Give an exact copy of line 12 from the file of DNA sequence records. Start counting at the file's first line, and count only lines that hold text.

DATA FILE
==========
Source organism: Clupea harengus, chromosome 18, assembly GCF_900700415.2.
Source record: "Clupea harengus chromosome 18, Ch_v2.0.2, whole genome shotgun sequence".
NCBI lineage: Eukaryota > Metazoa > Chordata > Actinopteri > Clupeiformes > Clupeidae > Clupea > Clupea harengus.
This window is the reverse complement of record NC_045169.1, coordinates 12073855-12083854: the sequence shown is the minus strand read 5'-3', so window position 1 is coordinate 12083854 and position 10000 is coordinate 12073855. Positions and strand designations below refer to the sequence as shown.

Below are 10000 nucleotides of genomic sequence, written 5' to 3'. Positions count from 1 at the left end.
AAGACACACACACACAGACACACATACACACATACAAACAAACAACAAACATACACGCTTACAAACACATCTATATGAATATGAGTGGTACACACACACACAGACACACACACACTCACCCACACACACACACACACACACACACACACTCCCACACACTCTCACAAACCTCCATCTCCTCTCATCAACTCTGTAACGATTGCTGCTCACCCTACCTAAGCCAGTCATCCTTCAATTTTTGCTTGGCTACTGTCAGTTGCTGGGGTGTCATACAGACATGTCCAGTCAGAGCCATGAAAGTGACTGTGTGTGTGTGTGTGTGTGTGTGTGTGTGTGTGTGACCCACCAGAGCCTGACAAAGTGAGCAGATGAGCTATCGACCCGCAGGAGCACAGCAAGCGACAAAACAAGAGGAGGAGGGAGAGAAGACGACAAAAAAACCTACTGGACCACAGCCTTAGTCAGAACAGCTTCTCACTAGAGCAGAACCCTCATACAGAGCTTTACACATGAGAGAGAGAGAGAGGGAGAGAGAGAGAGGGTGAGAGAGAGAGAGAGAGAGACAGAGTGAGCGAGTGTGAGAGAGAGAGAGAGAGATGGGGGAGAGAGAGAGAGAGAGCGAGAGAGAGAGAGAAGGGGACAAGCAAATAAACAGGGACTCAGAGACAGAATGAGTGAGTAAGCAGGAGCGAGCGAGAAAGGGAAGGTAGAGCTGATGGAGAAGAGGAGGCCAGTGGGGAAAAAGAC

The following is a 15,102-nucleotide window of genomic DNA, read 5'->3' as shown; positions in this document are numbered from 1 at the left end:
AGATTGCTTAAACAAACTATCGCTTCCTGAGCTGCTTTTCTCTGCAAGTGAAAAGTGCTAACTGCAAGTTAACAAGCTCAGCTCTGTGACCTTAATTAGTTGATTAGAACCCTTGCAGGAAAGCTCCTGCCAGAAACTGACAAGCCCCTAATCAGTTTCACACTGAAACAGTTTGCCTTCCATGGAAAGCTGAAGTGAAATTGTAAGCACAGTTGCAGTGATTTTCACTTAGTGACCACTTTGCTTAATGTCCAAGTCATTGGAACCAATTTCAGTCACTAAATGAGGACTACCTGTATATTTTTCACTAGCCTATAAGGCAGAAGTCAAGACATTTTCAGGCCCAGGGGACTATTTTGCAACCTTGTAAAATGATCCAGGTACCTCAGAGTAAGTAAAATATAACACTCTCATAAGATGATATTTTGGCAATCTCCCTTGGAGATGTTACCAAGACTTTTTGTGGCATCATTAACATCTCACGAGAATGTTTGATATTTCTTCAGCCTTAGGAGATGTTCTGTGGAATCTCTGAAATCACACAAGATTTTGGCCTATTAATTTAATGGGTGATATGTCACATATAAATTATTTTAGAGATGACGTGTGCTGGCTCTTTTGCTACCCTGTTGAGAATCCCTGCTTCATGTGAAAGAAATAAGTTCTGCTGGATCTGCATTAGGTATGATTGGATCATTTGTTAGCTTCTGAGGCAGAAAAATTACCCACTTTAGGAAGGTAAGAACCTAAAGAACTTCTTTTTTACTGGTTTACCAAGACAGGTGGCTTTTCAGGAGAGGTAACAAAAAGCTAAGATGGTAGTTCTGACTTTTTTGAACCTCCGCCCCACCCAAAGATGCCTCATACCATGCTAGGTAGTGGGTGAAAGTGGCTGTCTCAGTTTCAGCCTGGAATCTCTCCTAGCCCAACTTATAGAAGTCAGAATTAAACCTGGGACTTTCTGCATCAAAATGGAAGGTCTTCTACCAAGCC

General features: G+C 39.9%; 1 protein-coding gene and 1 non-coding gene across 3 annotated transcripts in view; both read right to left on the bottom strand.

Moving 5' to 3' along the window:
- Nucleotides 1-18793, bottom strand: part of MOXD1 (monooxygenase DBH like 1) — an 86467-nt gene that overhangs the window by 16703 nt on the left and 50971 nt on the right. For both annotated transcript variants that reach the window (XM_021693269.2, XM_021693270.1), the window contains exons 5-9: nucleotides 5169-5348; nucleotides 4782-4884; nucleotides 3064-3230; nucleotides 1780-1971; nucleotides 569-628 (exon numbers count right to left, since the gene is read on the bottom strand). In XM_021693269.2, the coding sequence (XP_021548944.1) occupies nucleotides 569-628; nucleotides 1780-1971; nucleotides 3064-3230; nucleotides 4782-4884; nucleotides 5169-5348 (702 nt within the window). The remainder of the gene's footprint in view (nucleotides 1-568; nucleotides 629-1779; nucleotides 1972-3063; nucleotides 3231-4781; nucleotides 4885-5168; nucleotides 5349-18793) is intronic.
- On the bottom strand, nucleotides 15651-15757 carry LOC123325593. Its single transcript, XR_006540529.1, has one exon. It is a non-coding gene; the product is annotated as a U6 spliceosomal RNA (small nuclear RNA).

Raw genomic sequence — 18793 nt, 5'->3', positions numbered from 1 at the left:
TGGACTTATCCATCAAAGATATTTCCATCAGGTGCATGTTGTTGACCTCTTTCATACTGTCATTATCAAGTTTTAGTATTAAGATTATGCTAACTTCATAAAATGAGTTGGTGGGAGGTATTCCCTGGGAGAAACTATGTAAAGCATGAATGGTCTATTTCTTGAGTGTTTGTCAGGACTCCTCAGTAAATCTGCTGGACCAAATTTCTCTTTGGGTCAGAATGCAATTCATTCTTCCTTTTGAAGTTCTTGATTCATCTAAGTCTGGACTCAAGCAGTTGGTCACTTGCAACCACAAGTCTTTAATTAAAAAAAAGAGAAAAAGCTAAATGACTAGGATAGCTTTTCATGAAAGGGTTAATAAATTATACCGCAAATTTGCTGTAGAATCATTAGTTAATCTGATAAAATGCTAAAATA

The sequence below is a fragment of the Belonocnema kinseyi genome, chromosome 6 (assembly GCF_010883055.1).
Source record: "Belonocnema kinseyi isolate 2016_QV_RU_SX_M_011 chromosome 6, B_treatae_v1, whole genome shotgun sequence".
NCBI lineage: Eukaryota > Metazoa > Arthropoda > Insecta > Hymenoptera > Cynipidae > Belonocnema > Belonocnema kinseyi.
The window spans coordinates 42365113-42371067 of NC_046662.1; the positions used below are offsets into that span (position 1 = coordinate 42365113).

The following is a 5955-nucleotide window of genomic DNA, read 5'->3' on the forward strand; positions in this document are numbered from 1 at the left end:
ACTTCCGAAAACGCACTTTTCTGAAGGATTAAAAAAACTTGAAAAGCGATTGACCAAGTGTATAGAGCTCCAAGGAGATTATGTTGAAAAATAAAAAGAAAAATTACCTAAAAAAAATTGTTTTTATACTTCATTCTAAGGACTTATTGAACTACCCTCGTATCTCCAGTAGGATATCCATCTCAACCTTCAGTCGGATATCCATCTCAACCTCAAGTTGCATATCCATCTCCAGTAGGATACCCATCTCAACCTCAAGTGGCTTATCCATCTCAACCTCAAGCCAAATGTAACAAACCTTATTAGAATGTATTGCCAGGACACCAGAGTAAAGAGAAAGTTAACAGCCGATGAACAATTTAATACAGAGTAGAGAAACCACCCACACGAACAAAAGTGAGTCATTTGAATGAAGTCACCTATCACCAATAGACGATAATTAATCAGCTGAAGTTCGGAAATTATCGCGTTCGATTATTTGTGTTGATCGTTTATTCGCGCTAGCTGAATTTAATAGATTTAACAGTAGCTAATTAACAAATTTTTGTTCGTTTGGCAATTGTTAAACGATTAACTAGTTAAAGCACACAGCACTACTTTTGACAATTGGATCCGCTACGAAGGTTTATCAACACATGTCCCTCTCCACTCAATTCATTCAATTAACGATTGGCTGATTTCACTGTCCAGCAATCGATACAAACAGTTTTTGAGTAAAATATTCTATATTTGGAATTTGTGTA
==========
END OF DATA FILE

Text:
- On the bottom strand, nucleotides 15651-15757 carry LOC123325593. Its single transcript, XR_006540529.1, has one exon. It is a non-coding gene; the product is annotated as a U6 spliceosomal RNA (small nuclear RNA).